Let us rejoice and be glad and give him glory! For the wedding of the Lamb has come, and his bride has made herself ready. {8} Fine linen, bright and clean, was given her to wear.  (Fine linen stands for the righteous acts of the saints.) {9} ...Blessed are those who are invited to the wedding supper of the Lamb!


A Wedding!

            Just a few months ago we attended the wedding of our minister friend Banks in Georgia.  It was a glorious affair!  But what made it so was not how the church was adorned, or what food and drink was served, or the entertainment at the reception.  Rather, it was glorious because of the immense popularity of the groom and the incomparable beauty of the bride.  As wedding guests (or the groom's companions), we experienced some of the delightful effervescence of the love the bride and groom felt for each other.  Our joy for them was complete.

            For the loving feelings of a courting couple spill over wherever they go.  Sometimes we think that outward show of affection is silly and unnecessary.  Sometimes we consider it downright disgusting when we see it expressed in public.  But the fact remains that a bridegroom is infected with love-sickness for his bride, and the bride for her groom.  How many here have ever been love-sick?


Longing!  Risking!

            When lovers are parted, even for a short time, they long for each other hopelessly.  Consider the longing of the solitary bride in Song of Solomon chapter three.  She laments,

{1} All night long on my bed I looked for the one my heart loves; I looked for him but did not find him.

Sleep escapes her.  She tosses and turns in wonder.  "Where might he be?"  "Why hasn't he come?"  "Has he forgotten me?"  In verse two, she makes a bold decision for a young maiden.  She announces, {2} I will get up now and go about the city, through its streets and squares; I will search for the one my heart loves.

She is willing to risk everything to be reunited with her lover; willing to risk assault, robbery, rapacity; willing to lose herself in the dark city streets; willing to give herself over to the night in hopes that she might be reunited.  She "looked for him but did not find him."  Hoping beyond hope, she asks for help in verse 3,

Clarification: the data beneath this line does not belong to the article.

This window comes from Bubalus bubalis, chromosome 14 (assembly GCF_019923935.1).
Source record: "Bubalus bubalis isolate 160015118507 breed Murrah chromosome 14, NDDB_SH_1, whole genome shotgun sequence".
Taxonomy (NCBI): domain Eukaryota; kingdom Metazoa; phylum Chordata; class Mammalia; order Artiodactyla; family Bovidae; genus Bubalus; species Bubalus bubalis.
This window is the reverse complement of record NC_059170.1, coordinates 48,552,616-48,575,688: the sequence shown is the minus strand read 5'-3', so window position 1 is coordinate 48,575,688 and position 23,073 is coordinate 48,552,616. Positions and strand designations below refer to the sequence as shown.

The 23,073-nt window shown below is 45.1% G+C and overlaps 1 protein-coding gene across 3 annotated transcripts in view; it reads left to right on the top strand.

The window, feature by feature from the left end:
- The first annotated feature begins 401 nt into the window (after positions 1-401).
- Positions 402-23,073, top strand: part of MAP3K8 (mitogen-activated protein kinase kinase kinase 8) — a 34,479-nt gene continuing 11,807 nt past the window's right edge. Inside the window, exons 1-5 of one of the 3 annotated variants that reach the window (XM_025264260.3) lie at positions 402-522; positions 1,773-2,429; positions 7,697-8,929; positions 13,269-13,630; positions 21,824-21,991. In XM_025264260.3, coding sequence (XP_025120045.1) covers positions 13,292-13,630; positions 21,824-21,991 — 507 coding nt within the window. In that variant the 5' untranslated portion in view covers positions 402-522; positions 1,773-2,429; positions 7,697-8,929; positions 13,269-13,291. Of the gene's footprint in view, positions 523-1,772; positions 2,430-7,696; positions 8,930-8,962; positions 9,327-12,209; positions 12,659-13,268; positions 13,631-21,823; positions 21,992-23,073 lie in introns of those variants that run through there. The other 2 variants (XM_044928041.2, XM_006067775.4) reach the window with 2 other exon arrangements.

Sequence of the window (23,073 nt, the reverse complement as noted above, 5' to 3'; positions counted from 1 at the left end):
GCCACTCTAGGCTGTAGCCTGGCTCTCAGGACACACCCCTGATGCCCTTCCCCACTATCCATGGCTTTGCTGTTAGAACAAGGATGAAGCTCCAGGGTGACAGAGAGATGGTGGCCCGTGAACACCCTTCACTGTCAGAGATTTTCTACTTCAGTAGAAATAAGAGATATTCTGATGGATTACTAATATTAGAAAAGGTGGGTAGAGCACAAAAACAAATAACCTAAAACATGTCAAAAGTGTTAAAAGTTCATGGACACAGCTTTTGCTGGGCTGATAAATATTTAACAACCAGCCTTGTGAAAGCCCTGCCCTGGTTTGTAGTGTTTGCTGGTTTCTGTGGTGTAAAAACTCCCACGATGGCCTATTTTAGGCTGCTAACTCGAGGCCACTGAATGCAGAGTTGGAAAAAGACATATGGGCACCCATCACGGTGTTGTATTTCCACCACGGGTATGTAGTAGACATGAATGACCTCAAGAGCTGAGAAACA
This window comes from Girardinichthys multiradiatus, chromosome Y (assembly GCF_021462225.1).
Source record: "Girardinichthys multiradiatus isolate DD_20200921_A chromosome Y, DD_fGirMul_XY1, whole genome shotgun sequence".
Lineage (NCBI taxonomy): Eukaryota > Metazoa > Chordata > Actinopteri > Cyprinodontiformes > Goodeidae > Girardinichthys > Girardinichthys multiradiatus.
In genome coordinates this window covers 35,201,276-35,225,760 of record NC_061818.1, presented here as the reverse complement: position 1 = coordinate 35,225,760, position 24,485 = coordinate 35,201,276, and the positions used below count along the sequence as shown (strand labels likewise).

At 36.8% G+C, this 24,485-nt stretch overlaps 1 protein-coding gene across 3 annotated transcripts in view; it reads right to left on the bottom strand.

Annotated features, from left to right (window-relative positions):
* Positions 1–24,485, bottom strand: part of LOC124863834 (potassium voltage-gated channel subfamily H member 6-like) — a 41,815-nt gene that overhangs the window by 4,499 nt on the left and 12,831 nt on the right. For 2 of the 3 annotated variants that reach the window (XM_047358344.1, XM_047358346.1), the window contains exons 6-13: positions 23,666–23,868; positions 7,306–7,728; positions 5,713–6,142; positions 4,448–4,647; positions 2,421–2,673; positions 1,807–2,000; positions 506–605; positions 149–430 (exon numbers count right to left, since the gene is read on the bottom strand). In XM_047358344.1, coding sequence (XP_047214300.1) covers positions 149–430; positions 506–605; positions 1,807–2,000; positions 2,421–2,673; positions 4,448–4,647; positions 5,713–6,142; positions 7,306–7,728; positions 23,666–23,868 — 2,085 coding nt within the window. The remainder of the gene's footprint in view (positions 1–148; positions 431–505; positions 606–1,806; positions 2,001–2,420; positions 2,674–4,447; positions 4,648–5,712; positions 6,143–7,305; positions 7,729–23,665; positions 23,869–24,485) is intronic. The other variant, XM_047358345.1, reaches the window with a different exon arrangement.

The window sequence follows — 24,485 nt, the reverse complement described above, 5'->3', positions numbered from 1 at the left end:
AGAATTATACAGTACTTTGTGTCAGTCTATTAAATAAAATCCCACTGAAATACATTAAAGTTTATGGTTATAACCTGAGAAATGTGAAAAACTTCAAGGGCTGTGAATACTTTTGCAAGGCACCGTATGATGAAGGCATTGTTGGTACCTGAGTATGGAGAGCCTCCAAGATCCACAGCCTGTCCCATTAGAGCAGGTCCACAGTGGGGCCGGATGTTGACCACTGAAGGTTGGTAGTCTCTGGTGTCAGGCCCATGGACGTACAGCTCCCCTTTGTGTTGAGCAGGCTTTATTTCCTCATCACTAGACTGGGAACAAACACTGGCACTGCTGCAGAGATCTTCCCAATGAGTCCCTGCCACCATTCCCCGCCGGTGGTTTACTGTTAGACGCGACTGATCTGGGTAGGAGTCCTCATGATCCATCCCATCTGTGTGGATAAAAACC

{3} The watchmen found me as they made their rounds in the city. "Have you seen the one my heart loves?"

she asks them.  How shockingly innocent of the bride.  How outgoing, even by contemporary standards.  The bride is obviously either too young to know better than approach men in a dark alley, or she is a liberated woman, and has no fear, for the Spirit of the Groom is with her. 

            Her boldness is rewarded:

{4} Scarcely had I passed them when I found the one my heart loves. I held him and would not let him go till I had brought him to my mother's house, to the room of the one who conceived me.

The bride has learned her lesson.  Now she will cling to her lover, and by no means let him go again, until she has brought him to her home, and married him, and become one with him. 


A Warning!

            This is a beautiful and meaningful poem about a bride's desire and tenacity.  But it ends with a warning.  The companions of the bride and groom speak to readers in no uncertain terms:

{5} Daughters of Jerusalem, I charge you by the gazelles and by the does of the field: Do not arouse or awaken love until it so desires.

            What this means is that for love to be love, it must be true love.  As Sons of God and Daughters of Zion, we dare not substitute duty or obligation or any thing else for true love for our Beloved Bridegroom, Jesus Christ / Yahshua Messiah.  If we are serving him for any other reason, we must cease such service, and seek the true love for Christ that can only develop through a courtship relationship not unlike that which is portrayed in Solomon's poem.


Bride of Christ

            Do you realize that you are the bride of Christ, and that the Father of all creation has given his Son for your betrothal?  Yes, it's true. 

For God so loved the world, that he gave his only begotten Son (John 3:16).

And did you know that the only begotten Son loves you so much that he has offered you a pre-nuptial agreement written in his blood?  For your Groom has whispered lovingly in your ear,

I will never leave thee, nor forsake thee (Hebrews 13:5).

No, unlike earthly husbands, your beloved Groom will never separate from you, nor will he divorce you.  For his marriage contract with you dates back to the beginning of time - to when the world was formed and humanity was created.  Concerning the marriage of his Son, the Father has declared

Therefore shall a man leave his father and his mother, and shall cleave unto his wife: and they shall be one flesh (Genesis 2:24).

            The Apostle Paul teaches that God means this not only for the present world of flesh and blood, but for the world to come.  Paul writes,